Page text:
A reminder that there are forces other than the Reserve Bank working on Austalian interest rates came yesterday with a sharp rise in key money market interest rates.

Yields on 90 day bank bills, a key funding benchmark, hit 7.66%% yesterday, up 0.22% in the last five trading days, while for 180 day bills they jumped 0.29% to 7.83%, increasing the prospect of the banks being forced to make further nonrepair related increases in mortgage and other loan rates because of higher funding costs.

The rise in funding costs flowing from last year’s credit crunch forced the banks into an average 0.15% rise in mortgage rates in early January and both NAB and the Commonwealth raised their standard variable mortgage rates by more than 0.25% after the RBA raised the cash rate to 7% last week.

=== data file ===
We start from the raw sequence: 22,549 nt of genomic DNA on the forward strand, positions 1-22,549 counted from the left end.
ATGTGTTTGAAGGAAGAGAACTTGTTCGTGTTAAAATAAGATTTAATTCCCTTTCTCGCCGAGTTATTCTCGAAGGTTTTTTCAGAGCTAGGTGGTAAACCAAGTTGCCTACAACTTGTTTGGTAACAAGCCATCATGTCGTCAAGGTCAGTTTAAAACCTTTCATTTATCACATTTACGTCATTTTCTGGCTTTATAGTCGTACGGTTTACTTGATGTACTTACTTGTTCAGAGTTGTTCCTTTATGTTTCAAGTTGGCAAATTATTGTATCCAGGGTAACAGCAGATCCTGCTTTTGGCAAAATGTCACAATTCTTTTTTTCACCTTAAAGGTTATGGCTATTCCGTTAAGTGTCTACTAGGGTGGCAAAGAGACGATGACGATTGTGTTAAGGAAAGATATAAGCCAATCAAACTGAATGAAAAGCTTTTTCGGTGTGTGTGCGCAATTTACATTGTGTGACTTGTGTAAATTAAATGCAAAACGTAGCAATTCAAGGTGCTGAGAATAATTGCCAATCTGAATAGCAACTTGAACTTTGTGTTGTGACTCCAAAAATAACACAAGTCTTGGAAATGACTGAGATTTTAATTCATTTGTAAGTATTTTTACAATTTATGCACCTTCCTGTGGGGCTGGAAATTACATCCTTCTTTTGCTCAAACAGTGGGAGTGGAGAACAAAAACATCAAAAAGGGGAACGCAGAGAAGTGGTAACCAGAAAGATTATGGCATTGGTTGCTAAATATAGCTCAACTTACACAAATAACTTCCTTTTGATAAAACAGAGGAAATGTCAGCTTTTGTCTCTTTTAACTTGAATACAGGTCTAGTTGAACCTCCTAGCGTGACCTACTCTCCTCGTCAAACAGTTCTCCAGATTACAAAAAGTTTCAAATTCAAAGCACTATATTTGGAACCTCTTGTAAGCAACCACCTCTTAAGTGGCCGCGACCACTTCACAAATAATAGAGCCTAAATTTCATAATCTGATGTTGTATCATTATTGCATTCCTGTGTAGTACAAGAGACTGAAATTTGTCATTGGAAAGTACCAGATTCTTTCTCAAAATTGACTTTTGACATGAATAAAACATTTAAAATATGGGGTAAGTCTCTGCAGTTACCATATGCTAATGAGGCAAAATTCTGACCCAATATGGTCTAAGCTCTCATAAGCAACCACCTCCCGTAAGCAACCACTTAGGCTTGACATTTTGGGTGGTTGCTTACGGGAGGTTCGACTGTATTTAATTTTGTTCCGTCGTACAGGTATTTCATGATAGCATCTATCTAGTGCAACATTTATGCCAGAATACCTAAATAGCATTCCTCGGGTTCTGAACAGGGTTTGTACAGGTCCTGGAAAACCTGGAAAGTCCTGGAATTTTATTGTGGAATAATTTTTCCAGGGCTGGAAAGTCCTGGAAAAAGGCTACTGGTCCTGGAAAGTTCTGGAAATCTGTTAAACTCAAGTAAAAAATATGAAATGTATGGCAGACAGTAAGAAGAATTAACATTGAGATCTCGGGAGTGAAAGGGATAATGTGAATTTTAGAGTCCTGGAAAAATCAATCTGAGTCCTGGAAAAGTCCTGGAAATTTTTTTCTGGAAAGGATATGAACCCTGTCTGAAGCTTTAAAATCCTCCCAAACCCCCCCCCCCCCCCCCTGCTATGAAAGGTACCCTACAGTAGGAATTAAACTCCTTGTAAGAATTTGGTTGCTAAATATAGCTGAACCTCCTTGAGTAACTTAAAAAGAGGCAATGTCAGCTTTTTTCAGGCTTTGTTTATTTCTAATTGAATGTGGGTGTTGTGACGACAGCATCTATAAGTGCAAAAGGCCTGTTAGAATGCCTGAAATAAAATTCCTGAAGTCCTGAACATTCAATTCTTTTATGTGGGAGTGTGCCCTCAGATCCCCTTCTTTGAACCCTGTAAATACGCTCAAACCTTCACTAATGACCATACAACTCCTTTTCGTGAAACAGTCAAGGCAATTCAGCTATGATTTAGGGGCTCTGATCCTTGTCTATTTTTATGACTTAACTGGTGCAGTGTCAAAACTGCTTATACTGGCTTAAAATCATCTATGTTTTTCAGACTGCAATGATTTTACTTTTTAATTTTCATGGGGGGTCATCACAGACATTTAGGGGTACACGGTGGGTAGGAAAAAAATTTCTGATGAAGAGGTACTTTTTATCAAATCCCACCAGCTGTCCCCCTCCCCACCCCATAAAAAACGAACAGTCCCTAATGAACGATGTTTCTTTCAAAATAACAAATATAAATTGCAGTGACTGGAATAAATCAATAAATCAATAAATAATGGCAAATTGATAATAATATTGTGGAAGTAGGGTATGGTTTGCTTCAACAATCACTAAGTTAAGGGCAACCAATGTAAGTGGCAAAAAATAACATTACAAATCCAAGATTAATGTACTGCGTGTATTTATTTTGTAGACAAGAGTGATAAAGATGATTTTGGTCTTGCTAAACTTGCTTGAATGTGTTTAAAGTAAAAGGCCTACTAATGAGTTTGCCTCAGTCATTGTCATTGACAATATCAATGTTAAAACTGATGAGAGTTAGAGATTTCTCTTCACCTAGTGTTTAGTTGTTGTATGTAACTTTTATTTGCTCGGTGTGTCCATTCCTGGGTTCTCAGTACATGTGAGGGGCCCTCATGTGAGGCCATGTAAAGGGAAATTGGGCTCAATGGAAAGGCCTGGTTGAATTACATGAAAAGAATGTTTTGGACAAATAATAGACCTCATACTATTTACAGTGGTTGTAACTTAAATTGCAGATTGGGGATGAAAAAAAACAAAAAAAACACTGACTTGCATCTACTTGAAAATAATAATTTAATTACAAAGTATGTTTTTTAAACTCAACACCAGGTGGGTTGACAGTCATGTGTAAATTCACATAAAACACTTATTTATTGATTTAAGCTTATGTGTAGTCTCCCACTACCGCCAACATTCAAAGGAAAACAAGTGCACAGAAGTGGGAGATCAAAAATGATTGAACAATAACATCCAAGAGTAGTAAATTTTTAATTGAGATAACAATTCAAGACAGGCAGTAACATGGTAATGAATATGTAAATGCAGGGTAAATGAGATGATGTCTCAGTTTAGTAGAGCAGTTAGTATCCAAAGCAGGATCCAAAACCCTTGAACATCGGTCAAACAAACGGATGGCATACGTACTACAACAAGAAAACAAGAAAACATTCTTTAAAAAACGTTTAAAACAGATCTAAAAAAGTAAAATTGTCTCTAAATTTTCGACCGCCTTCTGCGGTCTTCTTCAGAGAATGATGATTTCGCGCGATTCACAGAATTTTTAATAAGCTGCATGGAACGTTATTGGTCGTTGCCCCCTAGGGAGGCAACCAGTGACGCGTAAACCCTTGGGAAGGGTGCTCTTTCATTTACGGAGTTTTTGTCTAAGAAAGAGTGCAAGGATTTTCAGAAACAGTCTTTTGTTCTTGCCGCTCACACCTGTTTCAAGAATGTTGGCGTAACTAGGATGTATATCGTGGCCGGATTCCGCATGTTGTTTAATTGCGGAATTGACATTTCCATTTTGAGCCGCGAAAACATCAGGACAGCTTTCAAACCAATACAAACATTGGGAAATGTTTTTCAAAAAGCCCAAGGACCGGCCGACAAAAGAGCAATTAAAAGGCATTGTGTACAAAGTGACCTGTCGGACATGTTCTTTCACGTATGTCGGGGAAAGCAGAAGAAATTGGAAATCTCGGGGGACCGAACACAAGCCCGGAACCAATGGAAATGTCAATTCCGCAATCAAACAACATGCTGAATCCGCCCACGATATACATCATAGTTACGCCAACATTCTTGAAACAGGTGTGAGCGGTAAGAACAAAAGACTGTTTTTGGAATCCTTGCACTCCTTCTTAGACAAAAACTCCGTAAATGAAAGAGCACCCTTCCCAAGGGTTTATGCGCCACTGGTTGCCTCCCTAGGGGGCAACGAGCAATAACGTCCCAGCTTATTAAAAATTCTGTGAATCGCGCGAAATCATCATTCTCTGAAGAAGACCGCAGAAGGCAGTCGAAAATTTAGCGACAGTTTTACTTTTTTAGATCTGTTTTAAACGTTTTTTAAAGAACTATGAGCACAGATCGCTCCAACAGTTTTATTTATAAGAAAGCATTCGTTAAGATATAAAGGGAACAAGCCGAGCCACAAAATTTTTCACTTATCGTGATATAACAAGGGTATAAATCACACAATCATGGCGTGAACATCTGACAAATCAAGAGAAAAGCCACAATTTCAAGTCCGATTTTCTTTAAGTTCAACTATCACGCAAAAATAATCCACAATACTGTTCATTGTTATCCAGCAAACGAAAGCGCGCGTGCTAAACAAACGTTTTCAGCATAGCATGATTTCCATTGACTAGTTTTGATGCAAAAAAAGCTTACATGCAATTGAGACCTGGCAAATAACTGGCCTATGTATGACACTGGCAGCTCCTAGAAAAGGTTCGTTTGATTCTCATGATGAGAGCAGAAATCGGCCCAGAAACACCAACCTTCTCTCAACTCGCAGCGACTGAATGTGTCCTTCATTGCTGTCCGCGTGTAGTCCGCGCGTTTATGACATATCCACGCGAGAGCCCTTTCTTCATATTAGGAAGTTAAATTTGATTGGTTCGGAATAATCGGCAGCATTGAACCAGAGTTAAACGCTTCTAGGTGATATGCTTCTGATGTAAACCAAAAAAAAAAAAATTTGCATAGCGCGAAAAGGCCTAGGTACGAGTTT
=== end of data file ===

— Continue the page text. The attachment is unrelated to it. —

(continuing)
That enabled them and the other banks to make up much of the extra funding costs on their mortgages and to close the gap between the cash rate and the bill rates.

It’s interesting that the day after the rate rise, yields fell slightly across the board. Then last Thursday they started rising and then accelerated this week.

For whatever reason, short term interest rates have topped the levels hit during the credit freeze last August-September, indicating that lenders see greater danger in the markets at the moment.

It’s as though Australian banks and other lenders have suddenly become scared of lending to each other and have boosted the asking price (the yields) on the loans.

It’s not that there’s a shortage of liquidity. Goldman Sachs JBWere produced figures on Tuesday showing that the five major banks now have around $130.5 billion in liquidity in their accounts — that’s up $57.5 billion from normal levels of $73 billion.

The Reserve Bank said in its Monetary Policy Statement this week that banks had boosted their dependence on bills for finance from $5 billion a month to $20 billion, while the RBA had unwound $45 billion in currency swaps since late last year as the Future Fund drew down money into its accounts and the bank pumped more money into the cash markets to try and maintain liquidity and keep the daily cash rate steady.

Peter Fray

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